ALS Tribology eSource
October 19, 2011

When to Use a Synthetic Lubricant
by David Doyle, CLS, OMA I & II
Vice President & Operations Manager

Synthetics range in composition types, which includes hydrocarbon based, polyglycols, organic and phosphate esters, and other materials. The common trait is that the molecules that comprise the base lubricant are chemically synthesized for targeted properties and a controlled molecular composition. For example, fire resistance requirements in aviation hydraulic systems will favor phosphate ester fluids. Lack of solubility of hydrocarbon fluids and gases in polyalkyleneglycol fluids prevents thinning of the lubricant in natural gas applications.  For our short discussion here the focus will be on synthetic hydrocarbon based fluids.

The decision to use more expensive synthetic fluids depends one whether performance requirements outweighs the added cost. Systems with severe service duty, extreme temperatures or extended drain intervals due to design or necessity tend to be the most common criteria for accepting the higher cost of synthetic hydrocarbon-based products.

Synthetic lubricants are stable in high and low temperatures. Operating environments that experience temperature extremes are particularly suited for these types of products. There is better low temperature fluidity as well as greater oxidation stability at high temperatures. Products formulated for arctic conditions are generally synthetic based. Gearboxes or bearings exposed to excessive heat due to service duty or environmental conditions benefit from synthetic lubricants by providing extend equipment life and reduced rain intervals. The combination of high heat and exposure to oxygen are environments where synthetics perform well. Synthetic lubricates do not breakdown as fast in equipment that is exposed to high temperature and air such as compressors and turbo chargers.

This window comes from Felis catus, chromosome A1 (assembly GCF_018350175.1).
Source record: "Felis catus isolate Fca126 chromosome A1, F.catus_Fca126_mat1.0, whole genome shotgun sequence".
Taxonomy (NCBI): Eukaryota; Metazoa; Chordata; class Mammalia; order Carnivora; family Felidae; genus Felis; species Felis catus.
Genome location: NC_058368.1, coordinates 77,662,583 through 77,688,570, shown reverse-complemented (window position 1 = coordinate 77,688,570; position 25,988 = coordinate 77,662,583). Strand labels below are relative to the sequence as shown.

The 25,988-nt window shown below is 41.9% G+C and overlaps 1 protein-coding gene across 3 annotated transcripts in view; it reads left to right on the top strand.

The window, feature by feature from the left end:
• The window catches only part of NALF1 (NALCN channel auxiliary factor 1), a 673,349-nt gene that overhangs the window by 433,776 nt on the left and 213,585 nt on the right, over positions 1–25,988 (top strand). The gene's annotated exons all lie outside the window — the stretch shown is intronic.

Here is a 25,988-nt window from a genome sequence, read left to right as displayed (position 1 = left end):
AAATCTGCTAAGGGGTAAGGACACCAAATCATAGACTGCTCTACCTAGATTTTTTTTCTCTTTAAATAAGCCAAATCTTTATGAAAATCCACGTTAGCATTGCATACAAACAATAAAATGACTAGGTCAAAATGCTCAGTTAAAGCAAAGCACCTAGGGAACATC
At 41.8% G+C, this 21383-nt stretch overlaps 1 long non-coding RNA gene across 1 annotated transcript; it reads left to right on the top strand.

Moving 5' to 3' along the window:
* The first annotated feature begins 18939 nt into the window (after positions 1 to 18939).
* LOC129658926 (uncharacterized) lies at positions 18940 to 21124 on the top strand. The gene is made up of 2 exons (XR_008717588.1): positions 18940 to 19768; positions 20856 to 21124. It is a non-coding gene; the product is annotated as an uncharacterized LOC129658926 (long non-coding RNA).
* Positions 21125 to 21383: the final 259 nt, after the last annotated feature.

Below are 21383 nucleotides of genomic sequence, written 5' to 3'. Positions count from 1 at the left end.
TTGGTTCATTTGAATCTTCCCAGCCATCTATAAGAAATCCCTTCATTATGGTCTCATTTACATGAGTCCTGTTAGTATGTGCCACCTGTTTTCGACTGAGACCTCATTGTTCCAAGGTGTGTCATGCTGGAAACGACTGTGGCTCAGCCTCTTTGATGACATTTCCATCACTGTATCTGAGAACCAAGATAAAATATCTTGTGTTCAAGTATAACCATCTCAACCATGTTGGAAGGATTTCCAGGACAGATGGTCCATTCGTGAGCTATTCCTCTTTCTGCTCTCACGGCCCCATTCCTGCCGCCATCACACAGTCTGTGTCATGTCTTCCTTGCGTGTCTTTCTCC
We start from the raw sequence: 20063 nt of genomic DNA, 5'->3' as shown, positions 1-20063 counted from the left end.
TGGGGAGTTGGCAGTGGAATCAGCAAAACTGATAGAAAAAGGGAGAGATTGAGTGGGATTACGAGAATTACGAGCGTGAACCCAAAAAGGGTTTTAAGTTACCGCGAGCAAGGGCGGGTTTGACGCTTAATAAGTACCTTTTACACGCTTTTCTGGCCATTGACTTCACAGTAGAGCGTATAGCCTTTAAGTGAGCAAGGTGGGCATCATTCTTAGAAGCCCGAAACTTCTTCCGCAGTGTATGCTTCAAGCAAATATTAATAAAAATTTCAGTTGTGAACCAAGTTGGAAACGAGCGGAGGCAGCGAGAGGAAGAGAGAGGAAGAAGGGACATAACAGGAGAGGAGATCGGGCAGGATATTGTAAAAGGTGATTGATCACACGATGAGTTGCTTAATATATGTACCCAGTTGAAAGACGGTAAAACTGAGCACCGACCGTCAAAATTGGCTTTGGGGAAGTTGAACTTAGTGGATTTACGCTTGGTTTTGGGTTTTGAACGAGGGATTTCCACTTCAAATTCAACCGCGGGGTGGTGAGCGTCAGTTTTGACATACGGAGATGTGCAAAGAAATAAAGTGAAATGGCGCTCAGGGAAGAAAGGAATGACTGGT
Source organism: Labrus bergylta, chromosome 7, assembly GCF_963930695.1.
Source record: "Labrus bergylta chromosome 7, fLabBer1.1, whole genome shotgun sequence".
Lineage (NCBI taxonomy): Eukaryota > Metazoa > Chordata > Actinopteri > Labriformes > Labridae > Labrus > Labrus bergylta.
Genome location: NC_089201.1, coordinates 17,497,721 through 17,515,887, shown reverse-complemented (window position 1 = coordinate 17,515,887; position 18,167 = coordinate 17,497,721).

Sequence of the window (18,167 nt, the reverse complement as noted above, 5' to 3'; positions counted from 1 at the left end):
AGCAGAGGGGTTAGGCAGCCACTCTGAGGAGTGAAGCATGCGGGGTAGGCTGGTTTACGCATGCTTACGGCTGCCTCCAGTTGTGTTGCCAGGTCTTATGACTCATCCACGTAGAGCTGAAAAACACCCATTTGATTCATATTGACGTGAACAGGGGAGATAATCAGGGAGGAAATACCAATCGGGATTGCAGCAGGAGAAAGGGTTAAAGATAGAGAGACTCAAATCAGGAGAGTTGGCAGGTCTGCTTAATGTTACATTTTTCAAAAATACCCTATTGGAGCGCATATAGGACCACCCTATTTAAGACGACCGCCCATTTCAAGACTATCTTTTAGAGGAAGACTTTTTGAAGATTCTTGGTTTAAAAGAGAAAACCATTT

Besides better performance under temperature extremes, certain reservoirs and operating systems do not allow for convenient access or shutdown schedules for drain intervals. The lubricant in some equipment is expected to stay in service for periods that would be detrimental to conventional mineral oil based fluids.

Under certain conditions synthetic lubricants can provide reduced energy consumption, reduced maintenance and downtime, and increased power output. Synthetic lubricants would not necessarily provide a cost benefit or perform any better than conventional mineral oil based lubricants in environments where there is continuous exposure to contaminants or operating conditions that do not stress lubricant service life.

Before deciding to use a synthetic lubricant it should be determined if the performance improvement out weighs the higher cost. Factors to consider can involve the following:

  • Temperature Extremes.

    • Severe cold temperatures

    • Severe hot temperatures

    • Extremes going from hot to cold during the duty cycle

  • Extended drain interval due to:

    • Access and convenience

    • Shutdown cost

    • Scheduling

  • Improved power consumption due to enhanced fluid film and lubricity

  • Excessive exposure to air/oxygen combined with high heat.

As previously indicated, synthetic lubricants may not provide additional cost benefits over modern conventional lubricants in systems which are not operating under extreme or special service requirements, or have continuous exposure to contaminants.

 


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